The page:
Posts tagged ‘fiction’

Secret Shortcut — FINAL

For those who haven’t read it, click here for the blog post with the first draft of my writing student’s adaptation of The Secret Shortcut by Mark Teague.

This is my student’s final version that he gave me today after working on it for a few weeks.  He’s done a nice job filling it out and being creative with it:

“Mom, Bob and I are going to be late for school.  Why didn’t you warn us?  I di — siiigh.”  While I was frantically choking down toast and putting on clothes above my pajamas, my friend was tapping his toe while saying: “Hurry up, hurry up!”

On the way to school we discovered a huge lion effectively blocking the entire road; he said we could pass, but only if we could solve a riddle.  I was about to go a different way, but then my friend pointed out that I didn’t actually know a different way, so the lion said: “Throw me out the window and find a  grieving wife; pull me back but through the door; watch someone giving life.”  First I tried a clarinet swab and the letter A, and then a baby because if you throw some one’s baby out the window, you’ll usually find a crying wife, and if you pull a baby through the door, you can refer the door to a wife’s stomach.  I also tried the letter “A”, but none of them were right, but then Bob said the letter “N.”  (window –> widow  door — > donor) Finally, we could pass, but it took us like 1 hour, and we were late.

Before we got to school the teacher was teaching the class how to do “5x+7= . . . You’re late!”  The teacher yelled at us for like 5 minutes because we were like an hour late.  I told her the story of the 20 feet high, 6 feet across giant lion, and she didn’t believe us.  So, for all our trouble we got an hour in detention.  I mean seriously, giving us detention because of a so-called lie and being a little late.  Wait a minute!  Is putting us in detention when you’re in elementary even supposed to be legal?!

On Friday day my friend and I encountered a thick fog with an electrically-charged banana in it that chased everybody that was in the fog.  When we went in we found out that it could teleport and tackle really well.  So, we tried running across, but I guess trying to outrun a teleporting banana is pretty darn hard.  Because it didn’t work one bit.  We had about one more try before the bell rang.  So, we tried flinging ourselves over with a catapult that I built at home.  But that seemed impossible because it was 1 foot wide and 1.5 feet across and built with Popsicle sticks and super glue.  But believe it or not, it worked  We did a victory dance until we saw an onrushing goblin clan, so we ran back to my house, but it turned out that they only wanted to make friends.  To make a long story short, we just ditched them.  We got to school exactly one hour late.  But instead of giving us detention, our teacher sat on us for 5 minutes while the rest of the class laughed at us.  But what made them laugh even harder was the fact that I was saying “Nieooooo. Nieoooooo. Stop, please!  Nieoooooooo.  Nieoooooooooooooooooo please. . .” the entire time.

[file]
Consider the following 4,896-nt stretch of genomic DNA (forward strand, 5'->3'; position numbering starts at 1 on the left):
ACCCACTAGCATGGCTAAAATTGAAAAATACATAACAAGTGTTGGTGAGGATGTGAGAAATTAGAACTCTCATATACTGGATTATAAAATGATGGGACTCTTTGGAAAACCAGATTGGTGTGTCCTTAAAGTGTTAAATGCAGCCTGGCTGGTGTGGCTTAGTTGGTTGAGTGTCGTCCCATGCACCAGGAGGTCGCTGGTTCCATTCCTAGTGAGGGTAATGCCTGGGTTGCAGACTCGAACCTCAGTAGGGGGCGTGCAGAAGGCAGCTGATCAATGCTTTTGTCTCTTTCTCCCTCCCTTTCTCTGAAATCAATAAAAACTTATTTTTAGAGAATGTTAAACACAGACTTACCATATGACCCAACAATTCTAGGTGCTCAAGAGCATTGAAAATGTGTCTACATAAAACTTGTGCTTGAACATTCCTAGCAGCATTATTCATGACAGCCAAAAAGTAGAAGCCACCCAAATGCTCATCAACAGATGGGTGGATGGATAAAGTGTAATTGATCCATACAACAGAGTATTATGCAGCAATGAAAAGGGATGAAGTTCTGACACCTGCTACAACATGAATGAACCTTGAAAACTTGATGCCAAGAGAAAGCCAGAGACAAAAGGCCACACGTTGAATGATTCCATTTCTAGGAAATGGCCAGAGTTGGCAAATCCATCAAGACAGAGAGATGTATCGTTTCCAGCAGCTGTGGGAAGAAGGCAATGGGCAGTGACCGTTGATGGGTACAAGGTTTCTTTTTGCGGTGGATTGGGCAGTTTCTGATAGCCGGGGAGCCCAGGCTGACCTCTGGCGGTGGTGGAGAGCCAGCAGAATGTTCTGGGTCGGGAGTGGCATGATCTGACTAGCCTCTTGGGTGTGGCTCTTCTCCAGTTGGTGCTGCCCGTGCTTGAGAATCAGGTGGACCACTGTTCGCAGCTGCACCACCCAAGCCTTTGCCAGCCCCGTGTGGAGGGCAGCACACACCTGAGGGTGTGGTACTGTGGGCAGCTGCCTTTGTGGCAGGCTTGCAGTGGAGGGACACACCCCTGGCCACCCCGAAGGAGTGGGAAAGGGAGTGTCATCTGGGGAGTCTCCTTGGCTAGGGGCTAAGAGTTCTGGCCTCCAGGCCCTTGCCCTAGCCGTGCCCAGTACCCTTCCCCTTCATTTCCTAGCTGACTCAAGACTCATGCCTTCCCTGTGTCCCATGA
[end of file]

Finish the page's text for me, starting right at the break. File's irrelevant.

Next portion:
On Saturday I was playing in the backyard when my eyes chanced upon a little hole.  When I looked in, I could see what I thought was my school like 20 feet away.  I called my friend and told him to come to my backyard on Monday.  He asked why, and I said: “I’ll tell you on Monday, da Da!  da Da!” in a singing voice (in the tune of Hakuna Matata, what a wonderful phrase).

On Monday I told him about the hole.  After a while we went down the HOLE.  It turned out the school that I saw was faked; it was just some very well-painted leaves painted red.  We tried to get out, but I guess the hole new what we were going to do, so it just collapsed.  So we just ventured around the jungle biome and dodged a few tigers, lions and a monkey for what I thought was 5 hours until I thought I saw our school; it was.  Just then, I heard the early bell ring.  I said to my friend that we might just make it if we hurried.   To tell you something, running wouldn’t be enough so we swung on the vines.  We made it.  Just a femto second (a millionth of a billionth of a second) of a second before the bell rang.  Finally, we make it to school on time.

We kept going into that hole, and after each time, we found a different biome.  Like an ocean or a desert, and each time we used it, we were always a femto second before the bell rang early, no matter how slow or fast we were.

For next week, my student is working on mixed-up Aesop’s Fables, his own creative twist on mixed-up fairy tales.  I’m looking forward to seeing what he comes up with!

Re-Lost in Good Books